At least 390 cyclists have been killed or seriously injured on Britain’s roads since 2007 as a result of potholes, according to figures highlighted by Cycling UK.
The figures, published by the DfT in response to a Parliamentary question, show that 64 cyclists were killed or seriously injured (KSI) in 2016 due to ‘poor or defective roads’, compared to 17 in 2007.
In a press release published today (8 March) to mark National Pothole Day, Cycling UK says it is alarmed and concerned at what appears to be a steadily worsening trend.
Sam Jones, Cycling UK’s senior campaigns officer said: “Our roads are in a shocking state.
“Unfortunately for cyclists if they hit a pothole, then it’s not just a costly repair bill but also a strong possibility of personal injury or in the worst cases death.”
National Pothole Day has been organised by campaigner Mark Morrell, better known as Mr Pothole, who says UK roads need a ‘proper long term investment plan and levels of funding to match’.
The day is underpinned by a Thunderclap campaign, which with 143 supporters has a reach of more than 2m social media users.
‘Mr Pothole’ has teamed up with the RAC to create a new new guide which makes ‘tongue in cheek’ points about the dire state of UK roads.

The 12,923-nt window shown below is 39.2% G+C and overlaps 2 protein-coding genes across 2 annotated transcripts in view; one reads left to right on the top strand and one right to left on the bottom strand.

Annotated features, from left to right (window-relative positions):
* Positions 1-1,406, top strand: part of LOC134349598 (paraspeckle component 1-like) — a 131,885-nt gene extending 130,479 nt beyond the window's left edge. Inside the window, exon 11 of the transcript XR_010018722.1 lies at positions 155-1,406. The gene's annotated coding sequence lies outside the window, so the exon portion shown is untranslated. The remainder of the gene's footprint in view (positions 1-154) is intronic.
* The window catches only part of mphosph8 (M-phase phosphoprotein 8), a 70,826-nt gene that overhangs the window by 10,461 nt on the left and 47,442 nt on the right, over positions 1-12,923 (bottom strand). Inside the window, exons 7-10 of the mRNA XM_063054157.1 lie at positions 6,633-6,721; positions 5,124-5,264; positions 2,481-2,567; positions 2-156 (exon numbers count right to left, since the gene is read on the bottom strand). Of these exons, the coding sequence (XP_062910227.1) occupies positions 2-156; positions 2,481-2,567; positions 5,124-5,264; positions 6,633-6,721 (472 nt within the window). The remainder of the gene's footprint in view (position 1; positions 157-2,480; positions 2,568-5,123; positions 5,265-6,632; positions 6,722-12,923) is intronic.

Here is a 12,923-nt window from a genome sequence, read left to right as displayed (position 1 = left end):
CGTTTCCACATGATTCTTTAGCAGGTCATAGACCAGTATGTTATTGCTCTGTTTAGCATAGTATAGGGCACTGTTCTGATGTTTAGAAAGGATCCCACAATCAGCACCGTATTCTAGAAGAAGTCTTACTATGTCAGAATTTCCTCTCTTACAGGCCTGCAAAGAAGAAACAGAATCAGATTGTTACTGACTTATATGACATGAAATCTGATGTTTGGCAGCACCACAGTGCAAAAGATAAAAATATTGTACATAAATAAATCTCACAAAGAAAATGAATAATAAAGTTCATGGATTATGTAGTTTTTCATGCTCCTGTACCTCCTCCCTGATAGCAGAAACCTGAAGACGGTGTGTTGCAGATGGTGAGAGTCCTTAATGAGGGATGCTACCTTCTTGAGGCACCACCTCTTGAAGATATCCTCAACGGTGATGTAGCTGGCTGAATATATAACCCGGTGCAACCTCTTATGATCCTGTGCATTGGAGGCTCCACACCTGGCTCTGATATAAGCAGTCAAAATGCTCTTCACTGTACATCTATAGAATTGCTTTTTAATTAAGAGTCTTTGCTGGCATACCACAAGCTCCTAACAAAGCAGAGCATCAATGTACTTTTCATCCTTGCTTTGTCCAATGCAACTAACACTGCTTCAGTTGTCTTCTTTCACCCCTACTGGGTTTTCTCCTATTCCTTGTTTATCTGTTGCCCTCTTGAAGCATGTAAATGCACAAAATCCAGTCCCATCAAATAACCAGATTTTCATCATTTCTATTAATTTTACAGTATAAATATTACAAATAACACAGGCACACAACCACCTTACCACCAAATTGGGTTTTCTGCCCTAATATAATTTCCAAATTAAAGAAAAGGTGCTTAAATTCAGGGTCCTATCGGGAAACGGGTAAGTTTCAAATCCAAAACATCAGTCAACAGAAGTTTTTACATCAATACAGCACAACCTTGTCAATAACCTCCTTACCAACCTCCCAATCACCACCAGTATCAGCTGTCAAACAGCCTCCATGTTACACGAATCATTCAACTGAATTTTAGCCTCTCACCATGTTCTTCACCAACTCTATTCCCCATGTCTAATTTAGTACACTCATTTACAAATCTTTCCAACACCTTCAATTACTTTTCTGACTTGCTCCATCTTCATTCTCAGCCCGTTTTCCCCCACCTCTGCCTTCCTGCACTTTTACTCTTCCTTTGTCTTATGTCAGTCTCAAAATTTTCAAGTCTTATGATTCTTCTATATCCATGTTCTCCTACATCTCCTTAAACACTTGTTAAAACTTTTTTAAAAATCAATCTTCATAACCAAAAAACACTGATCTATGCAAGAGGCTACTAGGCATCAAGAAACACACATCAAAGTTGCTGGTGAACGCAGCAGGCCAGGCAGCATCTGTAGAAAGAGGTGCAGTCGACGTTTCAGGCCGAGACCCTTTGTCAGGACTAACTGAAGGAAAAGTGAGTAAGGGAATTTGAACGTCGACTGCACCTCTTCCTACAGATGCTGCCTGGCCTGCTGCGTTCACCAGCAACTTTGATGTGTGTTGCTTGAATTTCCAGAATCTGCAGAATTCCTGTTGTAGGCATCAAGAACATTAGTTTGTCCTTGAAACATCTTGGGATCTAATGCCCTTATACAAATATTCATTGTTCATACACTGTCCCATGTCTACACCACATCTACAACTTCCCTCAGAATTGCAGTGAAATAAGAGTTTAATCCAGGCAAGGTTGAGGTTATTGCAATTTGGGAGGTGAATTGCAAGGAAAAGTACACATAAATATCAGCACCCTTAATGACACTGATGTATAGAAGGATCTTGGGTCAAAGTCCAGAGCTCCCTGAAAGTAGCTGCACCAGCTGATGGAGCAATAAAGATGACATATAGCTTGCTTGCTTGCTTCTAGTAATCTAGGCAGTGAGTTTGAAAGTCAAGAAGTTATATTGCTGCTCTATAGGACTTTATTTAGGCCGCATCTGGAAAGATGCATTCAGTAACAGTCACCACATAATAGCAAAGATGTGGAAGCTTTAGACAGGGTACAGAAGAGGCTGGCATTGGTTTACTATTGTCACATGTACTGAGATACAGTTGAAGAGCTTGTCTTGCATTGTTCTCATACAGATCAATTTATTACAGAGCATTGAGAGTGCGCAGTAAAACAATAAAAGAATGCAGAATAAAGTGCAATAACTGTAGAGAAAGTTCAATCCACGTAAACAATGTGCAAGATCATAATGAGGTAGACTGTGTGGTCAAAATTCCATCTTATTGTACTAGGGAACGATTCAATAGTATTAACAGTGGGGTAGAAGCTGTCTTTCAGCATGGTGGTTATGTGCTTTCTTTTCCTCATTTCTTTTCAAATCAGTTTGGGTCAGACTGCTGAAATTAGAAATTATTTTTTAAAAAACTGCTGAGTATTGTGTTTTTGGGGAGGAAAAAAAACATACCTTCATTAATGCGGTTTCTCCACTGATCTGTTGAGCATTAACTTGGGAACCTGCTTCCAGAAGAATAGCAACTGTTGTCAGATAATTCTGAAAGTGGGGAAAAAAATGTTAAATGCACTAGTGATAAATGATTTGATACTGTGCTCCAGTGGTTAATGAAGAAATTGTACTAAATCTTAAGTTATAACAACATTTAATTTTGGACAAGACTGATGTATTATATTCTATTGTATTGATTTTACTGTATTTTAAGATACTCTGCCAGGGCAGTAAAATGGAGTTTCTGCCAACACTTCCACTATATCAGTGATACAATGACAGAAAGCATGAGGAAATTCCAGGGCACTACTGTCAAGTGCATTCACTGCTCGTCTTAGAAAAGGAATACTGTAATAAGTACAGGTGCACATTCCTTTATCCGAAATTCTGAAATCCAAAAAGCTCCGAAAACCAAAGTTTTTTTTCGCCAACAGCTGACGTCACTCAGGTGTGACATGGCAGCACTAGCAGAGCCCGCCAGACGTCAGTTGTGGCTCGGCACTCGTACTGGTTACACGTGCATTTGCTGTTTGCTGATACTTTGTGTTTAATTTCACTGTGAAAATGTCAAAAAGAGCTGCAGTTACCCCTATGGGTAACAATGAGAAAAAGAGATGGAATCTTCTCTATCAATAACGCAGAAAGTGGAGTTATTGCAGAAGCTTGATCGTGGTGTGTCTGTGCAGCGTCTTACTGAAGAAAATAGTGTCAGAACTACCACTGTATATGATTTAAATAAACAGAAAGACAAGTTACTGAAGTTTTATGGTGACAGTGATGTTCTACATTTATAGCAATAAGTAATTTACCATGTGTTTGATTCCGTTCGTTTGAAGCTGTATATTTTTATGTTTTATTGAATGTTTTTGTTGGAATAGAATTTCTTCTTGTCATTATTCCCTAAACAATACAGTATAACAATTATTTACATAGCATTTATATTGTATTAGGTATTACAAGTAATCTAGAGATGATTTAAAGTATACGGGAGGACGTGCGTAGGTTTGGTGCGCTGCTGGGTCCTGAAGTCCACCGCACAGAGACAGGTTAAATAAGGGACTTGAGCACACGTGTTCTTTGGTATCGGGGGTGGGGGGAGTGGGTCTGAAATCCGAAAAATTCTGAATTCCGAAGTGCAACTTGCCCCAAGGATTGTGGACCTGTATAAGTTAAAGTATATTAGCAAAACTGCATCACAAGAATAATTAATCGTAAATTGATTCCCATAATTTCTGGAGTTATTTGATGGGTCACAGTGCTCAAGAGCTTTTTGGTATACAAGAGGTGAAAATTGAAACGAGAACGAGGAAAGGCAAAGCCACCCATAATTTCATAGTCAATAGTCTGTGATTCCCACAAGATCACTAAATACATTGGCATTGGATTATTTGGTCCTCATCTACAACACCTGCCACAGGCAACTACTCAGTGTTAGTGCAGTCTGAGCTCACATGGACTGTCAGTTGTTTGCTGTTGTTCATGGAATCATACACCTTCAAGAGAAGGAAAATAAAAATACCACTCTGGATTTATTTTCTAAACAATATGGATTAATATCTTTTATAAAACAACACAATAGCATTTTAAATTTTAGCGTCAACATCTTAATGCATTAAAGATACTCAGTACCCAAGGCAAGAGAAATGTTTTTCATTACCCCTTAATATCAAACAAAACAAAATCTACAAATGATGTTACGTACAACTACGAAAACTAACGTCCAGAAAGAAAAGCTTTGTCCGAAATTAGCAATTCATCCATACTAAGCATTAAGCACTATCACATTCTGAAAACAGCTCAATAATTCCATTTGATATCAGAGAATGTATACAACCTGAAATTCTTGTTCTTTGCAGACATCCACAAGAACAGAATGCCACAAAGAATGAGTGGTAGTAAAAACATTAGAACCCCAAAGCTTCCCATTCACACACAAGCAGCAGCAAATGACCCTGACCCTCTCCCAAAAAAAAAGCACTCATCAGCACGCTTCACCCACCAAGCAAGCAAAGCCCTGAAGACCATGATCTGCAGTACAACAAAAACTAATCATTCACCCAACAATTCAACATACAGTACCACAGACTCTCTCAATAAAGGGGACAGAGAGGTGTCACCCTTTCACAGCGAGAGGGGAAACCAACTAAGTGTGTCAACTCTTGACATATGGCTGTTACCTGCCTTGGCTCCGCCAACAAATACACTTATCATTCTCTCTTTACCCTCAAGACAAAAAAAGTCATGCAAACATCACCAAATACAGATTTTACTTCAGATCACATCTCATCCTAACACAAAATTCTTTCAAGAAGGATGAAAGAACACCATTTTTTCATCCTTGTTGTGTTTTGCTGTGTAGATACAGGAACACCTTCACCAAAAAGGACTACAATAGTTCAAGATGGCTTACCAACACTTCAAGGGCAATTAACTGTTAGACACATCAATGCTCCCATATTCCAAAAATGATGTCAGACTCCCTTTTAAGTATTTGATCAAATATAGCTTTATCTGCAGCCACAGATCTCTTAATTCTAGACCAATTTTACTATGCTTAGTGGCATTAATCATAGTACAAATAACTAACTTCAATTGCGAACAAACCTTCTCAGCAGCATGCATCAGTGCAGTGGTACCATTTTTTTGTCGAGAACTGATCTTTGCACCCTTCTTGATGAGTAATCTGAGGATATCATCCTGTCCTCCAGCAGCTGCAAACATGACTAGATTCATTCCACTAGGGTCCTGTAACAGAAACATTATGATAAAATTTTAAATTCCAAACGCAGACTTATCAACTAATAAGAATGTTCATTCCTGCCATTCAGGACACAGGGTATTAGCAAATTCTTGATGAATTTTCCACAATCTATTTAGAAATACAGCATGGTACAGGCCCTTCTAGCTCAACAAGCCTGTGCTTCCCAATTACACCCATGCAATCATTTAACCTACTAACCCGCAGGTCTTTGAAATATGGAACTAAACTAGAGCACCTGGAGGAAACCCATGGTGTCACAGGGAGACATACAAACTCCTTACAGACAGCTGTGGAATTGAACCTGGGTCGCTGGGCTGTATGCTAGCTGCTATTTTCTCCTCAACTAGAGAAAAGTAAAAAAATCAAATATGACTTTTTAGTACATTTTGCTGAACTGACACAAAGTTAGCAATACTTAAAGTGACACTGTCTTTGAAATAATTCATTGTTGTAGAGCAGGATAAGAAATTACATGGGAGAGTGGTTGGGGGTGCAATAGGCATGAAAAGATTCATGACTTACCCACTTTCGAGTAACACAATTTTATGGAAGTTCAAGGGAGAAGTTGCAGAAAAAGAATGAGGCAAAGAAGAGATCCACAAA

The guide encourages road users to report potholes and surface defects so that highways authorities can fix them.
Mark Morrell said: “I’ve been campaigning about the state of our roads for five years, but in all that time I can’t remember them ever being worse.
“We all know local authorities are cash-strapped but they also have a duty to provide road surfaces that are fit for purpose which many sadly aren’t.
“I hope this guide, through a little humour, might help to focus minds as the state of our roads is truly becoming a national embarrassment. There is, of course, a risk that we’ll become as obsessed with potholes as we are with the weather.”
The RAC is concerned that the recent extreme cold snap will lead to a ‘Spring pothole plague’ – as a result of water having made its way into cracks, freezing and then expanding.
Simon Williams, RAC spokesman, said: “While the snow caused serious short-term travel disruption, motorists will sadly be suffering its consequences for months and possibly years to come as our roads were already in a poor state of repair before the extreme cold weather hit.
“We fear that this Spring we may see the emergence of almost as many potholes as daffodils.
“And, although this is the season that is supposed to signal the start of better, warmer weather, this year we think it’s likely to be the start of even worse road surfaces for motorists to drive on.”